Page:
The next morning Jim and Deb were off to ATM. We picked them up that evening and went to Erva’s for dinner, where they were able to experience Erva’s amazing burritos. They also got to experience the true hospitality at Erva’s, where Germo, the waiter, greets us with hugs, and Erva and Landy, the owners, make a point to stop at the table and meet our friends while we catch up with them about what’s been happening since our list trip to town. At dinner, we discussed with Deb and Jim what they wanted to do on their last day of vacation, and they decided that a short hike in the jungle might be fun. So, we stopped at Angel’s house on the way home to see if he could guide them the next day. As we discussed routes, Angel told us that there was a hike of about 1.5 hours each way that goes to a 30 foot waterfall, or a hike of about 2.5 hours each way that goes to a waterfall of a couple of hundred feet. Tom, Jim, and Deb decided that the shorter hike to the smaller waterfall would be good, and we came home with a plan for the next day.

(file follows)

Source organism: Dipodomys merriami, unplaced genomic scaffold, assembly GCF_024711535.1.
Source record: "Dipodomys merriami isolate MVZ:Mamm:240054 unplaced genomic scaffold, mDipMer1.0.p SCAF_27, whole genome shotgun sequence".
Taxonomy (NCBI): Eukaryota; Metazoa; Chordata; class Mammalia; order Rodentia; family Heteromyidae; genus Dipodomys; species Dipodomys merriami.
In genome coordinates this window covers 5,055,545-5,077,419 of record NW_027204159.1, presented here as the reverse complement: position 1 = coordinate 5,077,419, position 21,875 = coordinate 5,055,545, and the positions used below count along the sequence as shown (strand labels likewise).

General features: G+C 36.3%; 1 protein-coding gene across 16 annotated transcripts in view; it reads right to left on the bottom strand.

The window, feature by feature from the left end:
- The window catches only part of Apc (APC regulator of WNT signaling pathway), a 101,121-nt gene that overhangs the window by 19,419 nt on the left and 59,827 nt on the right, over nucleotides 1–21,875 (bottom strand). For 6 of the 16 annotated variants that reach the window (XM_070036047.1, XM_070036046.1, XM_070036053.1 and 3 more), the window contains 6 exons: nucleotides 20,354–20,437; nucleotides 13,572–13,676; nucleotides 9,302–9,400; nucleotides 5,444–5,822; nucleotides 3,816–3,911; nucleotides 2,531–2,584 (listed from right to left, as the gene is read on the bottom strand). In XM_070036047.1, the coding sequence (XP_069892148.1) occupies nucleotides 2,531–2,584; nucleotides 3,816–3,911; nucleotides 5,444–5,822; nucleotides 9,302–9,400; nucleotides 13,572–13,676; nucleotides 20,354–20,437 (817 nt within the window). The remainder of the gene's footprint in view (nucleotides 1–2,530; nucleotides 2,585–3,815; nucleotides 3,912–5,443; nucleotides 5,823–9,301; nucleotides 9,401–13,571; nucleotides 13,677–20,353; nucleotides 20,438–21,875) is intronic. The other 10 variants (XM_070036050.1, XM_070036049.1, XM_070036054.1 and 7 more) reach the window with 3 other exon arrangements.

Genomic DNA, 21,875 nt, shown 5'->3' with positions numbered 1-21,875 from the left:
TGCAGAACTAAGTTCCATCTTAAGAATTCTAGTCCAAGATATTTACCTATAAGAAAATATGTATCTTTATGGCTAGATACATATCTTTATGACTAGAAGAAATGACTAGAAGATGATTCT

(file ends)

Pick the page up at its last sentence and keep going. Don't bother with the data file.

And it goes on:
The next morning, I packed sandwiches, cookies, and fruit for everybody and Tom took off with Jim and Deb at about 9AM. They met Angel, and drove as far as they could on the trail, and then got out of the truck and started walking. After about 2 hours, they asked if they were there yet, and Angel told them no, they had another hour or so to go. When they finally got to the waterfall, they said it wasn’t 30 feet, but more like about 800 feet – somewhere along the line Angel had changed his mind and decided that they should take the longer walk to the taller waterfall, and since none of them knew where they were going, nobody realized the plan had changed until they were almost there! But, they said it was well worth it because the hike was pretty, the waterfall was beautiful, and the swimming hole at the bottom of the waterfall was amazing. Then they hiked out and came back to the farm to clean mud off their shoes and clothes again so they could pack to leave the next day. Which, sadly, they did.